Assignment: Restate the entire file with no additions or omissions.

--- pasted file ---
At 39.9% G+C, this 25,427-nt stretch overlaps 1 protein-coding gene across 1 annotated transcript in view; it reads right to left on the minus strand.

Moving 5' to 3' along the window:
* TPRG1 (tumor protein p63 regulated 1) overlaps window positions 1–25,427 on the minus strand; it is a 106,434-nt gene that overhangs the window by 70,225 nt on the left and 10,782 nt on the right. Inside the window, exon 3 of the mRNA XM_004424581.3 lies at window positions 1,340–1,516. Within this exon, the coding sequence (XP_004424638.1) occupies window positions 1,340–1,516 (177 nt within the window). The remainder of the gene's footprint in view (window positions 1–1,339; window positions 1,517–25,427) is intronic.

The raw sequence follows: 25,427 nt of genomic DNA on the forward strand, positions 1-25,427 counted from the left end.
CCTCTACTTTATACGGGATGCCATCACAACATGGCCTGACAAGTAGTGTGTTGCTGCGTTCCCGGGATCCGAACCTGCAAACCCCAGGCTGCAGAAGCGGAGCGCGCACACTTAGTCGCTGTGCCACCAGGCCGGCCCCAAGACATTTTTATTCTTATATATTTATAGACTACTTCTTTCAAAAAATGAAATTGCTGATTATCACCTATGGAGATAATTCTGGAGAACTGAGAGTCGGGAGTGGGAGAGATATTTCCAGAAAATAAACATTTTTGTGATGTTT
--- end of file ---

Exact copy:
At 39.9% G+C, this 25,427-nt stretch overlaps 1 protein-coding gene across 1 annotated transcript in view; it reads right to left on the minus strand.

Moving 5' to 3' along the window:
* TPRG1 (tumor protein p63 regulated 1) overlaps window positions 1–25,427 on the minus strand; it is a 106,434-nt gene that overhangs the window by 70,225 nt on the left and 10,782 nt on the right. Inside the window, exon 3 of the mRNA XM_004424581.3 lies at window positions 1,340–1,516. Within this exon, the coding sequence (XP_004424638.1) occupies window positions 1,340–1,516 (177 nt within the window). The remainder of the gene's footprint in view (window positions 1–1,339; window positions 1,517–25,427) is intronic.

The raw sequence follows: 25,427 nt of genomic DNA on the forward strand, positions 1-25,427 counted from the left end.
CCTCTACTTTATACGGGATGCCATCACAACATGGCCTGACAAGTAGTGTGTTGCTGCGTTCCCGGGATCCGAACCTGCAAACCCCAGGCTGCAGAAGCGGAGCGCGCACACTTAGTCGCTGTGCCACCAGGCCGGCCCCAAGACATTTTTATTCTTATATATTTATAGACTACTTCTTTCAAAAAATGAAATTGCTGATTATCACCTATGGAGATAATTCTGGAGAACTGAGAGTCGGGAGTGGGAGAGATATTTCCAGAAAATAAACATTTTTGTGATGTTT